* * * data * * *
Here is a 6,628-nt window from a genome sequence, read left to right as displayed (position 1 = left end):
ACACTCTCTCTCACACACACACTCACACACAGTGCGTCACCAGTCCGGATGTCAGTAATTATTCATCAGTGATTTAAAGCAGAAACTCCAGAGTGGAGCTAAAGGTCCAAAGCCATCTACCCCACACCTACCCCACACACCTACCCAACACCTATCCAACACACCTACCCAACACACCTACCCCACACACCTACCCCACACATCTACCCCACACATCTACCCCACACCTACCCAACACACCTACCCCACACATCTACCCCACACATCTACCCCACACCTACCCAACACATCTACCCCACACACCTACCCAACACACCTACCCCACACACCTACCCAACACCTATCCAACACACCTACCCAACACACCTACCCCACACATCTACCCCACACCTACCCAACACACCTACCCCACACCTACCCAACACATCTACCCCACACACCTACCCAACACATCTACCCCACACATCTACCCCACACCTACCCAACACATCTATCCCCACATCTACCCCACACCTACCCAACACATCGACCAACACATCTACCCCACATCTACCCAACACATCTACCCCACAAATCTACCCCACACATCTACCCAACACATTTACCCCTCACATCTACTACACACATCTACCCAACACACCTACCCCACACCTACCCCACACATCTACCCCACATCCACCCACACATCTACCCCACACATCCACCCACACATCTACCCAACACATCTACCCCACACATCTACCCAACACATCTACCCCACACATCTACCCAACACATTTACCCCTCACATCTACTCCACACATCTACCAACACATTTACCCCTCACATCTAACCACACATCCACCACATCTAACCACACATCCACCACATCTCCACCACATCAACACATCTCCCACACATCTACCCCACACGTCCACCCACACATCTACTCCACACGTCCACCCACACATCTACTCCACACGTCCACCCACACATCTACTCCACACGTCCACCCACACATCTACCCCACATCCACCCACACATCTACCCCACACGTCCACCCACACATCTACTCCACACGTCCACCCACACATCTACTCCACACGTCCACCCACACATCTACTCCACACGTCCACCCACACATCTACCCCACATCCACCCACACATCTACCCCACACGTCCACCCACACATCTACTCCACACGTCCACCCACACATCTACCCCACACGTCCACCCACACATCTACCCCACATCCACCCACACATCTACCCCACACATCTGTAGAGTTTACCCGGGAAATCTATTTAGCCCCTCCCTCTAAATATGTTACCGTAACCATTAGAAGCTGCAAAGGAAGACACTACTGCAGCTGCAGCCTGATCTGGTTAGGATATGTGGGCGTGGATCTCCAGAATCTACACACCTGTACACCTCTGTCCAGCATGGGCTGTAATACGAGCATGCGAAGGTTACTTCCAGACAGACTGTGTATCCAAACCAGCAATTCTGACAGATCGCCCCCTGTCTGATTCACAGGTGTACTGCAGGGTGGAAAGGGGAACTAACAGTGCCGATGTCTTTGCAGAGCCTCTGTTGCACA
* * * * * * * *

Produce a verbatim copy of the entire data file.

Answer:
Here is a 6,628-nt window from a genome sequence, read left to right as displayed (position 1 = left end):
ACACTCTCTCTCACACACACACTCACACACAGTGCGTCACCAGTCCGGATGTCAGTAATTATTCATCAGTGATTTAAAGCAGAAACTCCAGAGTGGAGCTAAAGGTCCAAAGCCATCTACCCCACACCTACCCCACACACCTACCCAACACCTATCCAACACACCTACCCAACACACCTACCCCACACACCTACCCCACACATCTACCCCACACATCTACCCCACACCTACCCAACACACCTACCCCACACATCTACCCCACACATCTACCCCACACCTACCCAACACATCTACCCCACACACCTACCCAACACACCTACCCCACACACCTACCCAACACCTATCCAACACACCTACCCAACACACCTACCCCACACATCTACCCCACACCTACCCAACACACCTACCCCACACCTACCCAACACATCTACCCCACACACCTACCCAACACATCTACCCCACACATCTACCCCACACCTACCCAACACATCTATCCCCACATCTACCCCACACCTACCCAACACATCGACCAACACATCTACCCCACATCTACCCAACACATCTACCCCACAAATCTACCCCACACATCTACCCAACACATTTACCCCTCACATCTACTACACACATCTACCCAACACACCTACCCCACACCTACCCCACACATCTACCCCACATCCACCCACACATCTACCCCACACATCCACCCACACATCTACCCAACACATCTACCCCACACATCTACCCAACACATCTACCCCACACATCTACCCAACACATTTACCCCTCACATCTACTCCACACATCTACCAACACATTTACCCCTCACATCTAACCACACATCCACCACATCTAACCACACATCCACCACATCTCCACCACATCAACACATCTCCCACACATCTACCCCACACGTCCACCCACACATCTACTCCACACGTCCACCCACACATCTACTCCACACGTCCACCCACACATCTACTCCACACGTCCACCCACACATCTACCCCACATCCACCCACACATCTACCCCACACGTCCACCCACACATCTACTCCACACGTCCACCCACACATCTACTCCACACGTCCACCCACACATCTACTCCACACGTCCACCCACACATCTACCCCACATCCACCCACACATCTACCCCACACGTCCACCCACACATCTACTCCACACGTCCACCCACACATCTACCCCACACGTCCACCCACACATCTACCCCACATCCACCCACACATCTACCCCACACATCTGTAGAGTTTACCCGGGAAATCTATTTAGCCCCTCCCTCTAAATATGTTACCGTAACCATTAGAAGCTGCAAAGGAAGACACTACTGCAGCTGCAGCCTGATCTGGTTAGGATATGTGGGCGTGGATCTCCAGAATCTACACACCTGTACACCTCTGTCCAGCATGGGCTGTAATACGAGCATGCGAAGGTTACTTCCAGACAGACTGTGTATCCAAACCAGCAATTCTGACAGATCGCCCCCTGTCTGATTCACAGGTGTACTGCAGGGTGGAAAGGGGAACTAACAGTGCCGATGTCTTTGCAGAGCCTCTGTTGCACA